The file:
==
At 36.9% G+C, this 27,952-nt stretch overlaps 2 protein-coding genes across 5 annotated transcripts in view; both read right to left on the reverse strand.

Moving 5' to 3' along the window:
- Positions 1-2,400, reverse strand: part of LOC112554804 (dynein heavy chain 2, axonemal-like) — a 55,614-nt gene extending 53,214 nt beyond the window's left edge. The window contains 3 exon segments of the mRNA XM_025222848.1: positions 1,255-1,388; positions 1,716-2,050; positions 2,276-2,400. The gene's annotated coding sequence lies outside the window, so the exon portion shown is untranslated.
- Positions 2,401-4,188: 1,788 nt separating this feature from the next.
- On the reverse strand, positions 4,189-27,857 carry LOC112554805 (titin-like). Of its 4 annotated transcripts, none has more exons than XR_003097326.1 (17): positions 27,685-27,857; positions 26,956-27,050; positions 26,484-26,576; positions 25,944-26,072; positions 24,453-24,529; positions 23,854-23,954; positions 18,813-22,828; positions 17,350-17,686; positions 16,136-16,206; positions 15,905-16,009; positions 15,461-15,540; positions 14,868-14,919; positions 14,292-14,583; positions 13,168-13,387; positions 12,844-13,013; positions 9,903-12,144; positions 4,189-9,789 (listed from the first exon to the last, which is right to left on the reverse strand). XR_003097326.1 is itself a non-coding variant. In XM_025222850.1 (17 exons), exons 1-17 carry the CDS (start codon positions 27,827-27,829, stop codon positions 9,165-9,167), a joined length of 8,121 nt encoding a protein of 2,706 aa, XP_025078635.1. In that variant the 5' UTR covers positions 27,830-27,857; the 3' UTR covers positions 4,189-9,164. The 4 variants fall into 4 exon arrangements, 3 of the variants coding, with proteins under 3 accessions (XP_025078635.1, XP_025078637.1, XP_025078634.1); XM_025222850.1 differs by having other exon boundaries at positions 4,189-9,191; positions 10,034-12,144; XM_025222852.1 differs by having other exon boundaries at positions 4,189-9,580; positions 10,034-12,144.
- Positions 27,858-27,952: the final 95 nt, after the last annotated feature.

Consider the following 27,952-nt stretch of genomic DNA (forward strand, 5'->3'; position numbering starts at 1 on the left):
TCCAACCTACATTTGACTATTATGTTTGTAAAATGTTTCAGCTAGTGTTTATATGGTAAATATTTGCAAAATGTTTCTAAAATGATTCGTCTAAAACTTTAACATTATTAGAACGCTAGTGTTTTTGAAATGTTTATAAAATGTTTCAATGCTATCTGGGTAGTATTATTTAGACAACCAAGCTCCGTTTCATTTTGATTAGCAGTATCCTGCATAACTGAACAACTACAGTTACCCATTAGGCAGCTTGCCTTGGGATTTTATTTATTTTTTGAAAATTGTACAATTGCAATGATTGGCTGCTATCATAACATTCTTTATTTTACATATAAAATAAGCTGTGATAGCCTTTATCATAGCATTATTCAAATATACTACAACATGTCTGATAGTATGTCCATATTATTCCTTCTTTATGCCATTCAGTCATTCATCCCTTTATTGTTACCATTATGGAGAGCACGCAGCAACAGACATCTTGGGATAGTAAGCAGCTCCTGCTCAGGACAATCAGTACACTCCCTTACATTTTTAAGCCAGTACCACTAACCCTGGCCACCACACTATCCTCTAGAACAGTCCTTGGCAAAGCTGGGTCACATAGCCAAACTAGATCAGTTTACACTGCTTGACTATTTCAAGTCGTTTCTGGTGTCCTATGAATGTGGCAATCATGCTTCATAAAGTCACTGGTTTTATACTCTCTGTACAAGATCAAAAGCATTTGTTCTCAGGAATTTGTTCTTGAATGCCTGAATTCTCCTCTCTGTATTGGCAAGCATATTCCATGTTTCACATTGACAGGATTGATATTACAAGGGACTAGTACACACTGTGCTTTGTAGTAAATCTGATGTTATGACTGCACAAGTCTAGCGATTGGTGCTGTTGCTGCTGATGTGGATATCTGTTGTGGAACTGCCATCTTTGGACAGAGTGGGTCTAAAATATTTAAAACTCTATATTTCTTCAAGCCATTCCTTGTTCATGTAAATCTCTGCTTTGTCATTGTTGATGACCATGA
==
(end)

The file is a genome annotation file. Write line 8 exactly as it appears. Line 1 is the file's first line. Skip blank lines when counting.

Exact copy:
TCCAACCTACATTTGACTATTATGTTTGTAAAATGTTTCAGCTAGTGTTTATATGGTAAATATTTGCAAAATGTTTCTAAAATGATTCGTCTAAAACTTTAACATTATTAGAACGCTAGTGTTTTTGAAATGTTTATAAAATGTTTCAATGCTATCTGGGTAGTATTATTTAGACAACCAAGCTCCGTTTCATTTTGATTAGCAGTATCCTGCATAACTGAACAACTACAGTTACCCATTAGGCAGCTTGCCTTGGGATTTTATTTATTTTTTGAAAATTGTACAATTGCAATGATTGGCTGCTATCATAACATTCTTTATTTTACATATAAAATAAGCTGTGATAGCCTTTATCATAGCATTATTCAAATATACTACAACATGTCTGATAGTATGTCCATATTATTCCTTCTTTATGCCATTCAGTCATTCATCCCTTTATTGTTACCATTATGGAGAGCACGCAGCAACAGACATCTTGGGATAGTAAGCAGCTCCTGCTCAGGACAATCAGTACACTCCCTTACATTTTTAAGCCAGTACCACTAACCCTGGCCACCACACTATCCTCTAGAACAGTCCTTGGCAAAGCTGGGTCACATAGCCAAACTAGATCAGTTTACACTGCTTGACTATTTCAAGTCGTTTCTGGTGTCCTATGAATGTGGCAATCATGCTTCATAAAGTCACTGGTTTTATACTCTCTGTACAAGATCAAAAGCATTTGTTCTCAGGAATTTGTTCTTGAATGCCTGAATTCTCCTCTCTGTATTGGCAAGCATATTCCATGTTTCACATTGACAGGATTGATATTACAAGGGACTAGTACACACTGTGCTTTGTAGTAAATCTGATGTTATGACTGCACAAGTCTAGCGATTGGTGCTGTTGCTGCTGATGTGGATATCTGTTGTGGAACTGCCATCTTTGGACAGAGTGGGTCTAAAATATTTAAAACTCTATATTTCTTCAAGCCATTCCTTGTTCATGTAAATCTCTGCTTTGTCATTGTTGATGACCATGA